This series is adapted from a paper that I wrote for a youth ministry class in Fall 2010. Posts in this series will appear on Tuesdays for as long as it takes to get through the content in manageable pieces. Enjoy!
In identifying the importance of parents in the lives of young people, Wayne rice points out some important characteristics of parents that can simply never be replaced by a youth minister: parents love their kids more, they care about their kids more, they spend more time with their kids, they know their kids better, they influence their kids more, they have more authority, and they have more responsibility (Rice, Engaging Parents as Allies, 21-27). For these reasons, it is absolutely necessary that parents are engaged in faith formation. A youth minister can never replace the parent of a young person. However, the youth minister can do a great deal in helping parents to own their role as the primary faith former in their child’s life.
If the role of the family is so critical in the faith formation of young people, then there are some steps that the church must take in its practices of youth ministry to allow for that faith formation to happen. The first and most important things that youth ministers can do is to begin to “cut the fat” of their programming. Young people are already so over-involved in extra-curricular activities such as sports, musicals, drama, and more that the last thing families need is one more program that takes their kids out of the house every week. The church can communicate a lot to families by making more time for families to be families. In addition to helping create this additional margin for families, churches ought to be investing significant amounts of effort and energy in engaging and equipping parents to be the primary faith-formers in the lives of their children. Wayne Rice suggests that blessing, communicating with, equipping, connecting, and involving parents can help to make this happen (Rice, 71-140). When push comes to shove, the church needs to “be an advocate for the family system” (Rise, 67). By partnering with parents instead of competing with them, youth ministries can begin to have an even greater impact not only on young people, but on culture as well.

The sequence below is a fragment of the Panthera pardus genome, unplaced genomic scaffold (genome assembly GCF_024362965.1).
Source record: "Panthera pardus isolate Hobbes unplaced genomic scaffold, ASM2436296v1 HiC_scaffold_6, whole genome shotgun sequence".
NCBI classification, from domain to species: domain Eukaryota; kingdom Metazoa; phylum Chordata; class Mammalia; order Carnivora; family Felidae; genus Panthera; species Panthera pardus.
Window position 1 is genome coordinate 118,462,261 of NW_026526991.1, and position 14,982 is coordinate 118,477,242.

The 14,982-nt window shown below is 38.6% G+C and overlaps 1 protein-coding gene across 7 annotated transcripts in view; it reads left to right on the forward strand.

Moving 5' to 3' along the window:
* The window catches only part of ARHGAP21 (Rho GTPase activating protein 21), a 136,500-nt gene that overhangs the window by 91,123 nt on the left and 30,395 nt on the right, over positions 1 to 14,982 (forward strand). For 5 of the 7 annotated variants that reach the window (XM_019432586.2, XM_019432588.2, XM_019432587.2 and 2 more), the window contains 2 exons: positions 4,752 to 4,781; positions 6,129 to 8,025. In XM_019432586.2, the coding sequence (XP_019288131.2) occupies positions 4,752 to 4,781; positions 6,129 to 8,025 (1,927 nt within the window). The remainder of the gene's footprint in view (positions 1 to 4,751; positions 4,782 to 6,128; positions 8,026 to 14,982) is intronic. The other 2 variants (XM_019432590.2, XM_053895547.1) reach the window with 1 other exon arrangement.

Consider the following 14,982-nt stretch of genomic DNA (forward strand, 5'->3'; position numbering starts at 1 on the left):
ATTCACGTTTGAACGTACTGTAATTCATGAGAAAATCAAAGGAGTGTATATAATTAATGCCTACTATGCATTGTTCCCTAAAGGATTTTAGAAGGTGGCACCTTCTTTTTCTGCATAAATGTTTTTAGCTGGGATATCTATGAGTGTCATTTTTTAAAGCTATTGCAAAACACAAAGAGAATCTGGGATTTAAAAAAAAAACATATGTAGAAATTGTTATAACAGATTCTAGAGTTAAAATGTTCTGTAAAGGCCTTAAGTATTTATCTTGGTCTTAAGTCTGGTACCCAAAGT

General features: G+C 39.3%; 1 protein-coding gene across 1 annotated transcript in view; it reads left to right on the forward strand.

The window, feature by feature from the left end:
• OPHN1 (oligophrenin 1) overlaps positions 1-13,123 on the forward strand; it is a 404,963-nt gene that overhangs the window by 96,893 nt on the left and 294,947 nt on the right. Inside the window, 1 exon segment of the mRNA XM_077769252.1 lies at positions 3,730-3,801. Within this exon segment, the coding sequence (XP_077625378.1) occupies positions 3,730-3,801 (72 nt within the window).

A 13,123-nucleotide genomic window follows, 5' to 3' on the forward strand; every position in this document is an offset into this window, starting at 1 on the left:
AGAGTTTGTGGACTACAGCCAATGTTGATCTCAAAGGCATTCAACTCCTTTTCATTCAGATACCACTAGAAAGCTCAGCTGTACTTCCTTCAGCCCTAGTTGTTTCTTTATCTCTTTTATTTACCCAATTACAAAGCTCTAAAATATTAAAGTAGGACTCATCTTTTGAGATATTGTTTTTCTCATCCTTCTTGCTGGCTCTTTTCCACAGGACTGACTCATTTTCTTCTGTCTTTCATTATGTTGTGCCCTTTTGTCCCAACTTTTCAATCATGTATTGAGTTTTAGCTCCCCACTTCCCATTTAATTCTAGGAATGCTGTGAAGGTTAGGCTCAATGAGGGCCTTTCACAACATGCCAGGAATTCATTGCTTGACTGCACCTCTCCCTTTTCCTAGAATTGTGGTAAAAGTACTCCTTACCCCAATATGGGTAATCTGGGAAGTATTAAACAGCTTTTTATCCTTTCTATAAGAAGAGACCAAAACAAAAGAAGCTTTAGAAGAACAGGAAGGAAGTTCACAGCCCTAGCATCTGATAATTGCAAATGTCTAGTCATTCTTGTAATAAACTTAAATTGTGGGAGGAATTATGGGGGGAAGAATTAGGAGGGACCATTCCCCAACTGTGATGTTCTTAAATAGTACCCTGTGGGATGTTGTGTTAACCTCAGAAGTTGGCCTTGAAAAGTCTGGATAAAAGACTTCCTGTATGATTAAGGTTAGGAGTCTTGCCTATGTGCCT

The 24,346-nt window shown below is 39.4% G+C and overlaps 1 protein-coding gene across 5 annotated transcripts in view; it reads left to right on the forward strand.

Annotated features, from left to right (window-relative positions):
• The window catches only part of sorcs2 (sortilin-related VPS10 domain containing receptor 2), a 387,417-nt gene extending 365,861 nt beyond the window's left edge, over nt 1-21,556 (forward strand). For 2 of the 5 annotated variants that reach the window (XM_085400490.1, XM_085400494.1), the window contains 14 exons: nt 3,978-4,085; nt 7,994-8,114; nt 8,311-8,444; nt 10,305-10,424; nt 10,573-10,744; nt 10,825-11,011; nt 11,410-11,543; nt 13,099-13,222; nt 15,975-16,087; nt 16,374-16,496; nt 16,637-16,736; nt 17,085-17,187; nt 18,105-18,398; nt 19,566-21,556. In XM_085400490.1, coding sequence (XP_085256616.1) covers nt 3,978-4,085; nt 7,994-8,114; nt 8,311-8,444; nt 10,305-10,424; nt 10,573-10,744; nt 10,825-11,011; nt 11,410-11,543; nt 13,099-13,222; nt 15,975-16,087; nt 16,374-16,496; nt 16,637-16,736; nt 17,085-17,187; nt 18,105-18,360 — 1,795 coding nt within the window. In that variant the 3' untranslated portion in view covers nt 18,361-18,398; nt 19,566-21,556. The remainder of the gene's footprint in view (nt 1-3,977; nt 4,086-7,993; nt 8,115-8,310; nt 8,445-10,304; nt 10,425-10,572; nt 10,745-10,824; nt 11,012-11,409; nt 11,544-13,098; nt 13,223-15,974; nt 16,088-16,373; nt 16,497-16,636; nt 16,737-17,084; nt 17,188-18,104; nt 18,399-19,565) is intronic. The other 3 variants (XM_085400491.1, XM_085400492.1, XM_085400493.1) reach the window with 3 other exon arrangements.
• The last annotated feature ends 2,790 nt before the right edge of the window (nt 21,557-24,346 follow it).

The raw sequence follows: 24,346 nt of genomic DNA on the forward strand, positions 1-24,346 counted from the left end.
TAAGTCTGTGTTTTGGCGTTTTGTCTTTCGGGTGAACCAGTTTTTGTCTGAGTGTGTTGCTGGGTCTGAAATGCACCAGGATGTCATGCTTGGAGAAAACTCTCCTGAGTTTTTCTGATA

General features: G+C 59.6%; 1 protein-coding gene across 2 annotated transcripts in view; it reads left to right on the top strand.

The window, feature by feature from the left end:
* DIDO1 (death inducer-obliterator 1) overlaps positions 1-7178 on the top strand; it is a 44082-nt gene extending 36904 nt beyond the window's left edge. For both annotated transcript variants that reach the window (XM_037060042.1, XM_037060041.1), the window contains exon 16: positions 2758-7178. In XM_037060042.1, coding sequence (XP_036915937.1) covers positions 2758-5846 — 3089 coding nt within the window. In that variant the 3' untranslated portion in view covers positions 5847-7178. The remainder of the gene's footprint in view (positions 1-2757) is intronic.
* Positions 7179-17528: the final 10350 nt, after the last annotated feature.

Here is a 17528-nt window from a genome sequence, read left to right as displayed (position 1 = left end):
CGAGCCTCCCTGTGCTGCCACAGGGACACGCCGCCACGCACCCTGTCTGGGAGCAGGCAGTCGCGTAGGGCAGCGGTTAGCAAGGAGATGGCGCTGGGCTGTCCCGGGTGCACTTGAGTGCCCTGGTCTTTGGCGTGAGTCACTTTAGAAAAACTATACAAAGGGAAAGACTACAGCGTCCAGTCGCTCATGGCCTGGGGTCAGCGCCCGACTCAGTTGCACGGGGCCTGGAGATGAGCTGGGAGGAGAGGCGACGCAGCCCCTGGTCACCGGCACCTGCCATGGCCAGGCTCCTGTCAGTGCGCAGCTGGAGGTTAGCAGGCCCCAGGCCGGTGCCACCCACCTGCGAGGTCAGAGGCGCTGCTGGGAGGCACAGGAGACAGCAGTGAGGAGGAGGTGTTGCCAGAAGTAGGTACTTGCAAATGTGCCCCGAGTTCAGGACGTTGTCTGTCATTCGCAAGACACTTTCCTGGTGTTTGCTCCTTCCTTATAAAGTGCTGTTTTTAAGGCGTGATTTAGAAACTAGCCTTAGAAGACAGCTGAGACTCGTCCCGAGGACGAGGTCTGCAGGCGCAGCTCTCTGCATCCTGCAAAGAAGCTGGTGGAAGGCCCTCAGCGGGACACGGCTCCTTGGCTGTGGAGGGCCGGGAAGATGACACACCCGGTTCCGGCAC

As discussed in the Cultural Concerns section of this paper, youth ministry is now being practiced in an age where there has been a significant breakdown of the traditional family unit. Young people are navigating through a life that is split between divorced parents, often dividing their time between two residences, two sets of values and beliefs, and even two separate sets of religious influences. While family-based ministry and engaging parents seems like a no-brainer for churches, putting it into effective practice in today’s culture can be a daunting hurdle to be crossed by any youth minister. Terry McGonigal jokingly encourages youth ministers in today’s cultures with this summarization of his four-year process for implementing family-based ministry: “Try something. Fail. Try something else. Fail again. Try something else. Stumble on one thing that works. Repeat what works. Try something else… You get the idea” (McGonigal in Starting Right, 152). The ultimate reality is that engaging parents is going to involve some failures, but it is worth the fight. “Regardless of the model, every ministry needs to find ways to build on a foundation of parents providing intentional Christian nurture for their children and students connecting to an extended Christian family of faith-full adults” (McGonigal, 152). The church needs youth ministers who are willing to fight for the cause of family-based ministry.